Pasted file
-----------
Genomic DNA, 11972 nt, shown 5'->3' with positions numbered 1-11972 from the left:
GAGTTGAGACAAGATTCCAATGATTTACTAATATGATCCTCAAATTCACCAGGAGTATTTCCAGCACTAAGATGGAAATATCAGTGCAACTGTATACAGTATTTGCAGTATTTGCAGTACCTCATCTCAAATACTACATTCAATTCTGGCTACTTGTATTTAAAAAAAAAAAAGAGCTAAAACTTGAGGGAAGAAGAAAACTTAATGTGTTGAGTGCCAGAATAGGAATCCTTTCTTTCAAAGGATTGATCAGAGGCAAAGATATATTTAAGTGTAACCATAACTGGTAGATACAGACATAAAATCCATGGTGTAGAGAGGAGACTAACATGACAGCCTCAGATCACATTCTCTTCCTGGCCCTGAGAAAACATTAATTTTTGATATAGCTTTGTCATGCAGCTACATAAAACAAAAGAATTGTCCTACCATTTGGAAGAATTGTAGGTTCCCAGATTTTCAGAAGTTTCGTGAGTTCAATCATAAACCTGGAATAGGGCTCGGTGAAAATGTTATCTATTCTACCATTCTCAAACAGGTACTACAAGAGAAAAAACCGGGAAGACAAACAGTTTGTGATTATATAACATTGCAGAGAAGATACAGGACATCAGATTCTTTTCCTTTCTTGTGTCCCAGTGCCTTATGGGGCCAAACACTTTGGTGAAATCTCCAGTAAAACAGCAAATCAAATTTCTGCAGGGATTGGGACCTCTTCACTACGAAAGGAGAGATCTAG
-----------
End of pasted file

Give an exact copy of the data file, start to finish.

Genomic DNA, 11972 nt, shown 5'->3' with positions numbered 1-11972 from the left:
GAGTTGAGACAAGATTCCAATGATTTACTAATATGATCCTCAAATTCACCAGGAGTATTTCCAGCACTAAGATGGAAATATCAGTGCAACTGTATACAGTATTTGCAGTATTTGCAGTACCTCATCTCAAATACTACATTCAATTCTGGCTACTTGTATTTAAAAAAAAAAAAGAGCTAAAACTTGAGGGAAGAAGAAAACTTAATGTGTTGAGTGCCAGAATAGGAATCCTTTCTTTCAAAGGATTGATCAGAGGCAAAGATATATTTAAGTGTAACCATAACTGGTAGATACAGACATAAAATCCATGGTGTAGAGAGGAGACTAACATGACAGCCTCAGATCACATTCTCTTCCTGGCCCTGAGAAAACATTAATTTTTGATATAGCTTTGTCATGCAGCTACATAAAACAAAAGAATTGTCCTACCATTTGGAAGAATTGTAGGTTCCCAGATTTTCAGAAGTTTCGTGAGTTCAATCATAAACCTGGAATAGGGCTCGGTGAAAATGTTATCTATTCTACCATTCTCAAACAGGTACTACAAGAGAAAAAACCGGGAAGACAAACAGTTTGTGATTATATAACATTGCAGAGAAGATACAGGACATCAGATTCTTTTCCTTTCTTGTGTCCCAGTGCCTTATGGGGCCAAACACTTTGGTGAAATCTCCAGTAAAACAGCAAATCAAATTTCTGCAGGGATTGGGACCTCTTCACTACGAAAGGAGAGATCTAG